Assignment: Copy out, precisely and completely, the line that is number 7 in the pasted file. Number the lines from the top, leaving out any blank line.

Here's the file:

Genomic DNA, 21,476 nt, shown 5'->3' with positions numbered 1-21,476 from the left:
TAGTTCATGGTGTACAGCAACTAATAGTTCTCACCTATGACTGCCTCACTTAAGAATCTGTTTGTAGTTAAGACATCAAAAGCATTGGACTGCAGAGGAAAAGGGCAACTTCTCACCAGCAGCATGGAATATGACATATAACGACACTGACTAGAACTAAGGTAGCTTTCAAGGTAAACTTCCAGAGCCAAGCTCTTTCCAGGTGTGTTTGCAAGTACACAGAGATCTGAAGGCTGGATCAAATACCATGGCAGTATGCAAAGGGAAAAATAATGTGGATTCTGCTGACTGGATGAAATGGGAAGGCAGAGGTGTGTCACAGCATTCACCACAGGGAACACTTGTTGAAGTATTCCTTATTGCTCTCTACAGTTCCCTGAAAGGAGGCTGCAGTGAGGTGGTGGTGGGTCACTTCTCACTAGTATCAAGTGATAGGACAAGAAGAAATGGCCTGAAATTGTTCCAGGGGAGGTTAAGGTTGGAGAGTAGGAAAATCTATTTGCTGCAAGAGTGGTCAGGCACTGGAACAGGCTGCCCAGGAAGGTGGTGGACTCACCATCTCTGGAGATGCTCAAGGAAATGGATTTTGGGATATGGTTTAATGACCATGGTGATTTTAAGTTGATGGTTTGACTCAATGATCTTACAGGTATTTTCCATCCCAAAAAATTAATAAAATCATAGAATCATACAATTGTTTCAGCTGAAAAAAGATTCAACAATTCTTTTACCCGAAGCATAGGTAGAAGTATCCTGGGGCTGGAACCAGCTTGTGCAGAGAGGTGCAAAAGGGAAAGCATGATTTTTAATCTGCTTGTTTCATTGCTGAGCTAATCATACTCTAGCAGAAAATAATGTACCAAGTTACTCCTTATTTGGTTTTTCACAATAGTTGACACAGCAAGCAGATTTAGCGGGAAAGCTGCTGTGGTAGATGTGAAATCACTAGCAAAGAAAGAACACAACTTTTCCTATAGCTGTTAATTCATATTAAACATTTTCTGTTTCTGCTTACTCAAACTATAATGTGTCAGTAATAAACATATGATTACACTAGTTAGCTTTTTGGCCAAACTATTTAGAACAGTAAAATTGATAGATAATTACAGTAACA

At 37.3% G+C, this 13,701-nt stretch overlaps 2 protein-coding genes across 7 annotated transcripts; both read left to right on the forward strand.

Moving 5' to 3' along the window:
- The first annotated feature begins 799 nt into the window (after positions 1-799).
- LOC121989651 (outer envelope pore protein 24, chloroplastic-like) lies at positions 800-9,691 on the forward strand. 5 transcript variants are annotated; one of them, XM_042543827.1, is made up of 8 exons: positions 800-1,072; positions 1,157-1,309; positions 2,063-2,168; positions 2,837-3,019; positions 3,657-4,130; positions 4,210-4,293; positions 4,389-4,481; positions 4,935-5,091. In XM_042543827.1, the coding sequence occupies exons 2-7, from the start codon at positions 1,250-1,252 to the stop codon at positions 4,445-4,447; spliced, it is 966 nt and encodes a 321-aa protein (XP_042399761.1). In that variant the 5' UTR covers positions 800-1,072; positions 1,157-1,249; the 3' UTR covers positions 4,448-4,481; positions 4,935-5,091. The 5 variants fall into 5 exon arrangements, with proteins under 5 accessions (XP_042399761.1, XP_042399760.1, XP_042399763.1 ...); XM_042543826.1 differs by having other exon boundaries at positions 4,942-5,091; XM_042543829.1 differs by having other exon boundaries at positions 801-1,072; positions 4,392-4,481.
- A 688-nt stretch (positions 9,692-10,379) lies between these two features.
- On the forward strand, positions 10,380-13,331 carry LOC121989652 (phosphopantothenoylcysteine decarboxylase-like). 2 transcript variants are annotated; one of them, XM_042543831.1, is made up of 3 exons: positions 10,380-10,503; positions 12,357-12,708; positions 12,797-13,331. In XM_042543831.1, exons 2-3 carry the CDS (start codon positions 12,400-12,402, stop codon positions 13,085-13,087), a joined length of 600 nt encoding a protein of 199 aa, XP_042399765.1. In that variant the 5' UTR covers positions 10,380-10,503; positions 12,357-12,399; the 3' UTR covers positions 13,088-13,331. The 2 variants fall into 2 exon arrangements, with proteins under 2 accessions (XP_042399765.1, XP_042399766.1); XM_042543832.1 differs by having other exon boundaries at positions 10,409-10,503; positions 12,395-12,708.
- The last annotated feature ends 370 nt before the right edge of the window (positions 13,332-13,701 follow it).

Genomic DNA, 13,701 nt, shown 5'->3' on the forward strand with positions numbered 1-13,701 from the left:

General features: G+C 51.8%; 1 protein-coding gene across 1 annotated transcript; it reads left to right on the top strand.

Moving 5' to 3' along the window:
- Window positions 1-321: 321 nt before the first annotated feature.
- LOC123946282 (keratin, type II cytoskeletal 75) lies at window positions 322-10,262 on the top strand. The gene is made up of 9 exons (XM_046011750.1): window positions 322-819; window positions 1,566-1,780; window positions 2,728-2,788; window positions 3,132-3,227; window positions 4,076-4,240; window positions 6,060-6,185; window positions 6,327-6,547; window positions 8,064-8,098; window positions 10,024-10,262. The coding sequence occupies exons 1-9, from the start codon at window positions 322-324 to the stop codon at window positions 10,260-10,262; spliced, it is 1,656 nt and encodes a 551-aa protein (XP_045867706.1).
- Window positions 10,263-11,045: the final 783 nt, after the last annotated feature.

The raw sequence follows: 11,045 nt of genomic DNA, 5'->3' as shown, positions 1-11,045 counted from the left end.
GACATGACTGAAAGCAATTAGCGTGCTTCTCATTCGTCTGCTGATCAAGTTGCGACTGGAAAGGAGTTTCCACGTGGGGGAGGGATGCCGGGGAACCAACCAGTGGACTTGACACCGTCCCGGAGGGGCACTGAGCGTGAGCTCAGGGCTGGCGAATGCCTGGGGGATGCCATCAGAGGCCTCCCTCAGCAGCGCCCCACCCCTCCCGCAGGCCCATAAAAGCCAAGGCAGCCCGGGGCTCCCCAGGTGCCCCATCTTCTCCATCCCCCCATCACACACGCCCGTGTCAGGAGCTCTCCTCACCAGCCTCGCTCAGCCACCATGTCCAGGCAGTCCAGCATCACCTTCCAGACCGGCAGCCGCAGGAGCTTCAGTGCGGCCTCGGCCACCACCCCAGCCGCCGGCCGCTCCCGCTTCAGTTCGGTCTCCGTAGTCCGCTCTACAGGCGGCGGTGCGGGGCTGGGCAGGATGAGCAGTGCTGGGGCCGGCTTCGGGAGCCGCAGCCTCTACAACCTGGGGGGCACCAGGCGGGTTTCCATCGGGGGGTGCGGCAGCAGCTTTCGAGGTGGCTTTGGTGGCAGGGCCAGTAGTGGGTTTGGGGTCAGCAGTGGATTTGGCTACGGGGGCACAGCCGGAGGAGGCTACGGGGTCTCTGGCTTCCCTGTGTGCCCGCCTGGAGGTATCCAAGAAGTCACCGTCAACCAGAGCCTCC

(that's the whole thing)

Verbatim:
- A 688-nt stretch (positions 9,692-10,379) lies between these two features.